Explanation of “995 Motion” in California
In all felony cases in the state of California, all criminal defendants have a constitutional right to a preliminary hearing within 10 court days and/or 60 calendar days after their arraignment on the charge(s). In a preliminary hearing, the prosecutor has the burden of proving, with the preponderance of the evidence, that there is sufficient cause to believe that the defendant committed the crime(s) alleged against him or her. Not to be confused with “guilty beyond a reasonable doubt” but a lower standard of probable cause to believe the defendant committed the crimes he or she is accused of. If the judge determines that the prosecutor produced enough evidence to fulfill their burden, you will then be “held to answer” and the original complaint will turn into the “information.” The following court date, you will be arraigned on the information and will enter a not guilty plea. The case will then fall into its “pretrial” stages.
Now that you’ve been arraigned on the information, your criminal defense attorney can file a PC 995 motion to dismiss all or some of the counts arguing that there was insufficient evidence produced at preliminary hearing to hold you to answer. For instance, if you’re held to answer for possession with the intent to sell and the prosecutor introduces the fact that you were arrested for possessing two pills of ecstasy, your attorney will file a 995 motion claiming that two pills is insufficient to prove you intended to sell the pills, rather two pills is consistent with mere personal use. If successful, the judge will set aside the information and the case or charge(s) will be dismissed. It should be noted that the prosecutor need not produce all their evidence at preliminary hearing, therefore, the prosecutor may elect to refile charges against you. In that instance, the case will start all over again.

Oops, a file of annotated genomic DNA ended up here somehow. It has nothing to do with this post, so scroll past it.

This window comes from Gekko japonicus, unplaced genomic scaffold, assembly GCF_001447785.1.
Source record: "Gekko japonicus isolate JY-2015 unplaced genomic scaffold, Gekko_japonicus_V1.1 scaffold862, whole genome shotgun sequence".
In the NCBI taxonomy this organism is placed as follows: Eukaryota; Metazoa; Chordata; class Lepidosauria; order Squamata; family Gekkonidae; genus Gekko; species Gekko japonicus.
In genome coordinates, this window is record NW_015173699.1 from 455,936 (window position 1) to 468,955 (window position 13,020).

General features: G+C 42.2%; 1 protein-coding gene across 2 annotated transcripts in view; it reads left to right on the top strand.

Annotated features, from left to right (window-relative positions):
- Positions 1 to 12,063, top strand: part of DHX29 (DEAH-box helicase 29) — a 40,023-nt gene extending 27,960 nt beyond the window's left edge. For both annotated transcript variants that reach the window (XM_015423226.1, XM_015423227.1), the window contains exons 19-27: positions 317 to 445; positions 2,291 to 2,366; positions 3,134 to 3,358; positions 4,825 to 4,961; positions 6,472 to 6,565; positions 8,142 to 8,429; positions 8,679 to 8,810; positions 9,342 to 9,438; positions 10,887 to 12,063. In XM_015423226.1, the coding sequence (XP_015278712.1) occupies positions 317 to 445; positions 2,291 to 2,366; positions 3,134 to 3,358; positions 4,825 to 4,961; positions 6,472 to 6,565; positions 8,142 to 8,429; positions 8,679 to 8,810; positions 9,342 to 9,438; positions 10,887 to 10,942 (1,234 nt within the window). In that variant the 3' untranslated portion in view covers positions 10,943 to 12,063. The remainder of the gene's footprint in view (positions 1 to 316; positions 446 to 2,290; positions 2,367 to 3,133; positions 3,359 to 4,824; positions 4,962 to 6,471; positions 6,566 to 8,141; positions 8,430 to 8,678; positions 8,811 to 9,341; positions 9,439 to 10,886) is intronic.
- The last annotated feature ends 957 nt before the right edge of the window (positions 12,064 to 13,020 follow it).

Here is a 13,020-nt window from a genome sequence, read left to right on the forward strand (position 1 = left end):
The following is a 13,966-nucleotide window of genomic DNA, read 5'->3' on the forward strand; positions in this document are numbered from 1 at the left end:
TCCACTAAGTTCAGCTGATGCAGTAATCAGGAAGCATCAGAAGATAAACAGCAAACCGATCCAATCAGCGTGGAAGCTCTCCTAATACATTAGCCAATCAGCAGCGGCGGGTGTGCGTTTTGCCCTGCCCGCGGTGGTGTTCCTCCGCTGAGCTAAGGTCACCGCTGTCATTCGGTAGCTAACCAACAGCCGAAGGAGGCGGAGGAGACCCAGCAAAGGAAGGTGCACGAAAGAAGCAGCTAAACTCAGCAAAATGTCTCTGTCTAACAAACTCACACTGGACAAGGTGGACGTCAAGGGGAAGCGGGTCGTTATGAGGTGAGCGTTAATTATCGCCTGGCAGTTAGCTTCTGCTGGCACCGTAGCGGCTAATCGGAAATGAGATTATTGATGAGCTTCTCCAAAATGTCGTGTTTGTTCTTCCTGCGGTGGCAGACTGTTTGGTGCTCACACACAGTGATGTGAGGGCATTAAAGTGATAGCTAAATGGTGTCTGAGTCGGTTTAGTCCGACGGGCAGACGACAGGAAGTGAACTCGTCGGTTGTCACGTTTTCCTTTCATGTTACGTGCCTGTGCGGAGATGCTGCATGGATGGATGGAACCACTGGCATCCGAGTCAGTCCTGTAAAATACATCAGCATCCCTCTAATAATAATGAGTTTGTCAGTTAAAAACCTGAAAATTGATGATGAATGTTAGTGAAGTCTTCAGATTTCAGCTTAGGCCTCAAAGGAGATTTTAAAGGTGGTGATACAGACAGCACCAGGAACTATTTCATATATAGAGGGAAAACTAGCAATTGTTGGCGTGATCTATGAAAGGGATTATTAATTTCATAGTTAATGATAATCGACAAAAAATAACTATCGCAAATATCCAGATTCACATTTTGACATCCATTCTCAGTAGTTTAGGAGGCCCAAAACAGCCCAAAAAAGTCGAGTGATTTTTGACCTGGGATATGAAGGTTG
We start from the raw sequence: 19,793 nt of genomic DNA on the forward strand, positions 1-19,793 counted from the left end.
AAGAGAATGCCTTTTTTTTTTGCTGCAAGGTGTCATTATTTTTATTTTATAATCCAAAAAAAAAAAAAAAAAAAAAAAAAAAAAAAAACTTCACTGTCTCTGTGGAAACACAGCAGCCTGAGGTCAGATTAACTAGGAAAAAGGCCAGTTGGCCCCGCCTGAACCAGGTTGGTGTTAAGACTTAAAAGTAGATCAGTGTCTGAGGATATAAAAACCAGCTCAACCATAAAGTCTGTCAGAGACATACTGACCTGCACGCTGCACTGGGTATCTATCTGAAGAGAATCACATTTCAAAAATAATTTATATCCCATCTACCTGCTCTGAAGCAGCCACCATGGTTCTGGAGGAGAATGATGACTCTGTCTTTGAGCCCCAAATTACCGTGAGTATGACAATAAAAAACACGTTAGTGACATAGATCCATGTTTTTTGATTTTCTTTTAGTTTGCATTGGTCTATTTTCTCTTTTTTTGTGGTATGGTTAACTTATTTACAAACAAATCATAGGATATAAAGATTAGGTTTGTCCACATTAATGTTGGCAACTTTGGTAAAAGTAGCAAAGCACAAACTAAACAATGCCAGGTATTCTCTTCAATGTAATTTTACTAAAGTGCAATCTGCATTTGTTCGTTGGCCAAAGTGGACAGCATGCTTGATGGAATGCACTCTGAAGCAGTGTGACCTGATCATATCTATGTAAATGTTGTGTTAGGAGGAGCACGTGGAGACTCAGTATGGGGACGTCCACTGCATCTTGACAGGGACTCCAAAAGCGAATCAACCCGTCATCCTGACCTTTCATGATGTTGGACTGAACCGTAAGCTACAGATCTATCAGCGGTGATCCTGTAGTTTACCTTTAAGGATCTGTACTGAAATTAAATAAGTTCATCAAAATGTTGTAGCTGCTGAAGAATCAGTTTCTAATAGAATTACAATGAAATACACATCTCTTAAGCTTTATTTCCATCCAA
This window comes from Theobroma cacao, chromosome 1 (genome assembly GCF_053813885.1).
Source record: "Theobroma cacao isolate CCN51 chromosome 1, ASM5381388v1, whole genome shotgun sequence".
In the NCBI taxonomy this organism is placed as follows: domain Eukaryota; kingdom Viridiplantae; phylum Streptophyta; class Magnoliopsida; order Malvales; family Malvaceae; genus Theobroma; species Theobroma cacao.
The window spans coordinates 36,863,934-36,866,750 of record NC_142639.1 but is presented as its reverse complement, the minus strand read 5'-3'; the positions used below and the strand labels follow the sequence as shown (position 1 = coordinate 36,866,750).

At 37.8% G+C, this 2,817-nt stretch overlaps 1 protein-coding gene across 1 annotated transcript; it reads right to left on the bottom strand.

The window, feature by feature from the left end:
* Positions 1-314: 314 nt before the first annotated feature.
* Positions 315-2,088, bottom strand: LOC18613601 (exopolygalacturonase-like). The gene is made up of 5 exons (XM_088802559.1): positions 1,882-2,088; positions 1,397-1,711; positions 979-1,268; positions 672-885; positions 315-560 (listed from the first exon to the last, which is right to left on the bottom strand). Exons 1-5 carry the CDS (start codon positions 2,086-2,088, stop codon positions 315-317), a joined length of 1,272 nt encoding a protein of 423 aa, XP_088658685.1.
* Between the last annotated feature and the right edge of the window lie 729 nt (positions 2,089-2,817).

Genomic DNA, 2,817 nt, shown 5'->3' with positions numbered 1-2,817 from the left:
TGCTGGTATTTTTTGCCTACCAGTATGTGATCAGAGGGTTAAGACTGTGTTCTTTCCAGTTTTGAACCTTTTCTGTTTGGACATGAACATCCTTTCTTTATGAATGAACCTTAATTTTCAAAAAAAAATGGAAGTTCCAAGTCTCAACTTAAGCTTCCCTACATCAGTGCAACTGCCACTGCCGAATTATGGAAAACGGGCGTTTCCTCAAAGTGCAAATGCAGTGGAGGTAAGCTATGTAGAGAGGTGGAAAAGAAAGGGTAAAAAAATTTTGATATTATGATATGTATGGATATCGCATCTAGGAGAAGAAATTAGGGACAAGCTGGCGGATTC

If you have been arrested, charged, or under investigation for any criminal offense, then contact an experienced Newport Beach Criminal Defense Lawyer at the Law Offices of John D. Rogers. Call (949) 625-4487 for a free confidential consultation concerning your rights and defenses.